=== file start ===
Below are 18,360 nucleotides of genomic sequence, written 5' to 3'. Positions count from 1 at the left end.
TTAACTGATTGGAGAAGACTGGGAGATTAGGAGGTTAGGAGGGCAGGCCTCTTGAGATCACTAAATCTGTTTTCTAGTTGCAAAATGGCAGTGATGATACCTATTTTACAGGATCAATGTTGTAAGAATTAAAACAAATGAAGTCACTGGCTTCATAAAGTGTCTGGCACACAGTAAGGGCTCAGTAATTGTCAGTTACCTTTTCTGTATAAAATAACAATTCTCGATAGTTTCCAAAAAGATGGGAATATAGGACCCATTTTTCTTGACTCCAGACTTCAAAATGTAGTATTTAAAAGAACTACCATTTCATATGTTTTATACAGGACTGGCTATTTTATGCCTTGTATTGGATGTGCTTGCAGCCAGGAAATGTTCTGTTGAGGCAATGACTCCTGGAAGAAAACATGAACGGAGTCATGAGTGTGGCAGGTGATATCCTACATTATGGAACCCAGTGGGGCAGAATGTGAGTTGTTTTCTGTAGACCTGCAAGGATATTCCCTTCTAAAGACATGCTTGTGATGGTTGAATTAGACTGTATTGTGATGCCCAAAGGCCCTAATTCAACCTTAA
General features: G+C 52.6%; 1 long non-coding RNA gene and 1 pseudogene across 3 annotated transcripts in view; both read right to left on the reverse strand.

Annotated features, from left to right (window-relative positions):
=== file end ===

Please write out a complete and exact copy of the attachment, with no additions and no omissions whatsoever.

Below are 18,360 nucleotides of genomic sequence, written 5' to 3'. Positions count from 1 at the left end.
TTAACTGATTGGAGAAGACTGGGAGATTAGGAGGTTAGGAGGGCAGGCCTCTTGAGATCACTAAATCTGTTTTCTAGTTGCAAAATGGCAGTGATGATACCTATTTTACAGGATCAATGTTGTAAGAATTAAAACAAATGAAGTCACTGGCTTCATAAAGTGTCTGGCACACAGTAAGGGCTCAGTAATTGTCAGTTACCTTTTCTGTATAAAATAACAATTCTCGATAGTTTCCAAAAAGATGGGAATATAGGACCCATTTTTCTTGACTCCAGACTTCAAAATGTAGTATTTAAAAGAACTACCATTTCATATGTTTTATACAGGACTGGCTATTTTATGCCTTGTATTGGATGTGCTTGCAGCCAGGAAATGTTCTGTTGAGGCAATGACTCCTGGAAGAAAACATGAACGGAGTCATGAGTGTGGCAGGTGATATCCTACATTATGGAACCCAGTGGGGCAGAATGTGAGTTGTTTTCTGTAGACCTGCAAGGATATTCCCTTCTAAAGACATGCTTGTGATGGTTGAATTAGACTGTATTGTGATGCCCAAAGGCCCTAATTCAACCTTAA
General features: G+C 52.6%; 1 long non-coding RNA gene and 1 pseudogene across 3 annotated transcripts in view; both read right to left on the reverse strand.

Annotated features, from left to right (window-relative positions):